But back to Don Cherry. So…he pointed a finger this past Thursday at ex-enforcers who he now says no longer think fighting should be a part of the game. Now, I’m not sure those guys are “hypocrites” simply because part of their role as NHL’ers was to fight, but they may now see things differently. If anything, maybe we should be listening to those players, individuals who are now in their late 30s and 40s. These ex-players have lived the experience very recently, in some cases, in the modern NHL game. If they genuinely feel fighting is a dinosaur-like element in the game, don’t we at least have to discuss it, without vitriol?
(An aside, Don’s hypocrisy angle is red herring for me. Guys “changing their mind”, if that is indeed the case, does not discredit them in any event. The debate should be about the issue, not whether “former fighters” have changed their views and somehow that makes the dis-loyal to the "fraternity"…)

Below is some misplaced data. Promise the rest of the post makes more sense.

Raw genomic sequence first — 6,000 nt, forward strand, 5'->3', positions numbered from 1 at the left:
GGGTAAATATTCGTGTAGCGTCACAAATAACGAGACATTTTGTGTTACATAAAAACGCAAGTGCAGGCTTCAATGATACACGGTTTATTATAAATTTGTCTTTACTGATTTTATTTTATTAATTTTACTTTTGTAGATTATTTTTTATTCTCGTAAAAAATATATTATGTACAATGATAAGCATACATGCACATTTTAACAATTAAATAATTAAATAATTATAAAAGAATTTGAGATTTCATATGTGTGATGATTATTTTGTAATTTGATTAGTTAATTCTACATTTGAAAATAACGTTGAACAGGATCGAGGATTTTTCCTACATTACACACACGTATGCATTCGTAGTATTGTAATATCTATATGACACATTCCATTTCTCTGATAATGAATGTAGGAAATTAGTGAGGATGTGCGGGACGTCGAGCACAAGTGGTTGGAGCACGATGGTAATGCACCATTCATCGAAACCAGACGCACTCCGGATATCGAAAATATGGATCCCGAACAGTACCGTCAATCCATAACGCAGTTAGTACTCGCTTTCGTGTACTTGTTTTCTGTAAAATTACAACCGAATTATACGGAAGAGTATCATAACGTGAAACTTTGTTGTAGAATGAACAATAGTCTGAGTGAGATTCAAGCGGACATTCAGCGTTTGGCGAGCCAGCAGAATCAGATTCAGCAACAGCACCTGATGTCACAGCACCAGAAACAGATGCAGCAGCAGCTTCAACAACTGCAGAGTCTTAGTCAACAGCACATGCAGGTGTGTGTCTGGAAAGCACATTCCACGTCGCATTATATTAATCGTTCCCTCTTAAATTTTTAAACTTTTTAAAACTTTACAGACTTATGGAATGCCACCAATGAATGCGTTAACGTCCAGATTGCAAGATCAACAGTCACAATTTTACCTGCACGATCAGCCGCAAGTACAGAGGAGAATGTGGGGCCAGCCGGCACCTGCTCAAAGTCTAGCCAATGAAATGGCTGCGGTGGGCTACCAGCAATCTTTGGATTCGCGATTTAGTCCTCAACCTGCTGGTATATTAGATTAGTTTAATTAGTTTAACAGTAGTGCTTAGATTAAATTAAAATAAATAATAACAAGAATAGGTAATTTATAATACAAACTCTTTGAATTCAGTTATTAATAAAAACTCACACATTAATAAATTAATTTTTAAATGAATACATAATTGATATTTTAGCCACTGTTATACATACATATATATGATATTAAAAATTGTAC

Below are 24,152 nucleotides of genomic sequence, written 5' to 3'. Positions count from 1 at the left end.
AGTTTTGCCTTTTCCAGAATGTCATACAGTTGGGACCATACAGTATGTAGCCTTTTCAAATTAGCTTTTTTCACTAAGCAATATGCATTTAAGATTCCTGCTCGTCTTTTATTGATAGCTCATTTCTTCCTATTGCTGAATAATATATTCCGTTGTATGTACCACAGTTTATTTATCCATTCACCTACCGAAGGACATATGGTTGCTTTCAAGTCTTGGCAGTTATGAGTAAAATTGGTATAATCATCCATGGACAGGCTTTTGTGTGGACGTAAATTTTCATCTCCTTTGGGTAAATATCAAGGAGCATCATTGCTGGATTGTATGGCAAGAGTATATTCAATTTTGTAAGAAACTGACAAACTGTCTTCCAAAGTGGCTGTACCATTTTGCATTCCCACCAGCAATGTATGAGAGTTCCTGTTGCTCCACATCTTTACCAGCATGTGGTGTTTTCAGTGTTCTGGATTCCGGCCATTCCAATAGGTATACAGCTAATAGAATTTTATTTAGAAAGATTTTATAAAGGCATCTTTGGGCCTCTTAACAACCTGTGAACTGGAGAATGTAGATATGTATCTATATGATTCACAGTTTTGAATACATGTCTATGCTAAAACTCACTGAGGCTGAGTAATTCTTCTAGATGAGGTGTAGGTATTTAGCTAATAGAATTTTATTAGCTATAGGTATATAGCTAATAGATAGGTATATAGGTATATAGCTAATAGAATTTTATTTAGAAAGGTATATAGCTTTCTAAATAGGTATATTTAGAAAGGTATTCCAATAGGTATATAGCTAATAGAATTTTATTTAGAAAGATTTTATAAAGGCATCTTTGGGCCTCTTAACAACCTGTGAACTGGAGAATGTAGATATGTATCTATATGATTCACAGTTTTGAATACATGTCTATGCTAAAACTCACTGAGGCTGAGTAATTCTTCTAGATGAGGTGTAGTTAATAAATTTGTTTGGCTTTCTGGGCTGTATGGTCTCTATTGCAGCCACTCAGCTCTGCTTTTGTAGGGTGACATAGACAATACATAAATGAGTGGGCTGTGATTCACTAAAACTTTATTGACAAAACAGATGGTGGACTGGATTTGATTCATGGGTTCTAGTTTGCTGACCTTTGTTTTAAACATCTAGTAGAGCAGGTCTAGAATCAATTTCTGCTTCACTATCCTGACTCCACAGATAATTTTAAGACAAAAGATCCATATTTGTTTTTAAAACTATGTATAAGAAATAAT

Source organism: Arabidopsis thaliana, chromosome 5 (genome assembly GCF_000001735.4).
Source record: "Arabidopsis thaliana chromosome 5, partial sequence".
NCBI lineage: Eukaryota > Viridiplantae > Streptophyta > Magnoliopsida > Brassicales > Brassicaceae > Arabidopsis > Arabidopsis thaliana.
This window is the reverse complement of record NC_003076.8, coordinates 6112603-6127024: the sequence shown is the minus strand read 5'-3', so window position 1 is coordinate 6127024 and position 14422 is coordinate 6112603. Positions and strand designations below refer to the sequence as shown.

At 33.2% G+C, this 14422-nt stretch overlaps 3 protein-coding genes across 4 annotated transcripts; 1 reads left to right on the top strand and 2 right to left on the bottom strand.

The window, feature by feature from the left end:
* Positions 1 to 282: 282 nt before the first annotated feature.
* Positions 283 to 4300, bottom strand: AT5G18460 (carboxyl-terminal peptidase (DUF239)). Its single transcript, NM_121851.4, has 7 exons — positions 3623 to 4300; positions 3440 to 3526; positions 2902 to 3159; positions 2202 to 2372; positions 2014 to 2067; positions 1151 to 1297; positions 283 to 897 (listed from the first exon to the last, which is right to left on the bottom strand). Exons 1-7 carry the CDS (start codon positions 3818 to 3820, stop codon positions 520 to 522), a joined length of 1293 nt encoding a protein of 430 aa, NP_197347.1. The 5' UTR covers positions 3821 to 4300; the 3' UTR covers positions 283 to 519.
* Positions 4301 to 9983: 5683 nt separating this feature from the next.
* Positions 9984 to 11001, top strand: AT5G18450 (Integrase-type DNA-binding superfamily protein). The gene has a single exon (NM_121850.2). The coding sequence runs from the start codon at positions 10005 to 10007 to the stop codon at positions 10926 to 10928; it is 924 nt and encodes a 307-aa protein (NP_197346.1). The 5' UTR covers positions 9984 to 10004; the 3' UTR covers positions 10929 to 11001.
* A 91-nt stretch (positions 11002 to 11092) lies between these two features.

Honestly, I don’t know if I’ve ever turned off a fight in my life. Now, to be clear, I am not an MMA guy (I did go to an event in Toronto a few months back with my three oldest sons, as part of a night out with my boys…) but I have always, on the other hand, enjoyed football and hockey, both very physical sports.
There is no fighting allowed in baseball. Or in football, or basketball, or soccer. (Or rugby, for that matter). And rugby and football are violent, physical sports.
But in hockey, it’s always been OK. It is "part of the game". (Though we almost never see fights during the best hockey of the year, in the playoffs.) And honestly, I guess I had always thought, well, no one seems to get hurt. It’s two guys who want to go at it, so what the heck…